Hop Hing shares up 95pc on market return
Hop Hing Group shares almost doubled after resuming trading in Hong Kong yesterday following news that it will buy the mainland operations of fast-food chain Yoshinoya from its chairman for HK$3.48 billion.
While analysts generally believe the deal is expensive, they are positive the acquisition would help expand Hop Hing's portfolio and strengthen its financial position.
The group, which produces 'Lion and Globe' cooking oil, jumped 95.4 per cent to 86 HK cents at its highest, and closed 59.1 per cent higher at 70 HK cents.
Other local fast-food chains, such as Cafe de Coral and Fairwood, have seen their profit margins squeezed by rising food costs, rents and wages.
But Alex Wong Kwok-ying of Ample Capital group said that Yoshinoya's market positioning was better.
'Cafe de Coral is not really so cheap any more for fast-food goers,' Wong said. 'Yoshinoya on the other hand not only has a simpler menu but is also cheaper.'
Patrick Yiu Ho-yin, of Cash Asset Management, said the acquisition provided Hop Hing with a new element for growth.
'Hop Hing has always been a steady company making a few million dollars of profit every year,' Yiu said. 'The new business injects the concept of domestic consumption into the company and provides it with new growth momentum.'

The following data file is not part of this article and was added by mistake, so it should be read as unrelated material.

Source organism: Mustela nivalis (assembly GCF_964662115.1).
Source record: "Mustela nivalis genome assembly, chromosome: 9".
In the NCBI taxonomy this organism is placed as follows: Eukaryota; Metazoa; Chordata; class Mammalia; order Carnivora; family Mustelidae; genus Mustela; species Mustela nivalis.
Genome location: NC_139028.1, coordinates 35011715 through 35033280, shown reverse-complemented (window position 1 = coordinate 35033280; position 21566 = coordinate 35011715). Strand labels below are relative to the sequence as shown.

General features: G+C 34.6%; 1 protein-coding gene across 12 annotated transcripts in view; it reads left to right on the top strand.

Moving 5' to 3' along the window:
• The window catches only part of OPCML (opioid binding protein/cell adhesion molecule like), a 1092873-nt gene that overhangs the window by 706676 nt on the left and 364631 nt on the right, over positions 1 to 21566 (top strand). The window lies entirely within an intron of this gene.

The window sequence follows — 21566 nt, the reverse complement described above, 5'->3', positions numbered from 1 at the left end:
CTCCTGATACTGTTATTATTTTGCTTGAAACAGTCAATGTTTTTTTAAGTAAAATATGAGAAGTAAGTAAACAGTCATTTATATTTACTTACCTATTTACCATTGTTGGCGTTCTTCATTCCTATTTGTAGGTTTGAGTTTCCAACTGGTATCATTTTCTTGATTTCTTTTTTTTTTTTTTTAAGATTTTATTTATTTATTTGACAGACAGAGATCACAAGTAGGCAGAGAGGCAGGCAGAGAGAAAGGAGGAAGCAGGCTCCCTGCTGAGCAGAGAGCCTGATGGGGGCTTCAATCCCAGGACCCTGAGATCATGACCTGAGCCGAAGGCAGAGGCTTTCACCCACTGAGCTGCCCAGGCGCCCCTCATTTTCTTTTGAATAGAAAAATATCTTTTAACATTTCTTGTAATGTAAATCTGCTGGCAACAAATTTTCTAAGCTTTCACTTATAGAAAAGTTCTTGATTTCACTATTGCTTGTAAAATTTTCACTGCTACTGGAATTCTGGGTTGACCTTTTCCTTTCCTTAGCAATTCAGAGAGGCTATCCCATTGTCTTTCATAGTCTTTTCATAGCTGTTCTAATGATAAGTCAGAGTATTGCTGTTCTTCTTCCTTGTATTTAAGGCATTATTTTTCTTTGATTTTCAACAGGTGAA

The acquisition values the beef rice chain at 25.9 times last year's earnings, compared with the median of 15.54 times net income of 13 similar food-catering deals, according to Bloomberg.
Hop Hing had a market capitalisation of almost HK$200 million before the acquisition. It has proposed raising the authorised share capital to HK$1.48 billion from HK$80 million, creating 14 billion shares to settle the payment.
Hop Hing chairman Peter Hung is selling only Yoshinoya's mainland operations, held by a company called Summerfield Profits. The chain's business in Hong Kong, which is partially owned by the Hung family, is not included in the transaction.
Yoshinoya has more than 300 shops on the mainland, although most of the business is concentrated in the northern region, including Beijing, Tianjin and Heilongjiang.
Yiu said the company had probably done its research and found that the cuisine would be better received in certain areas.
Summerfield's earnings grew 48.4 per cent to HK$120.4 million last year, from HK$81.1 million in 2009.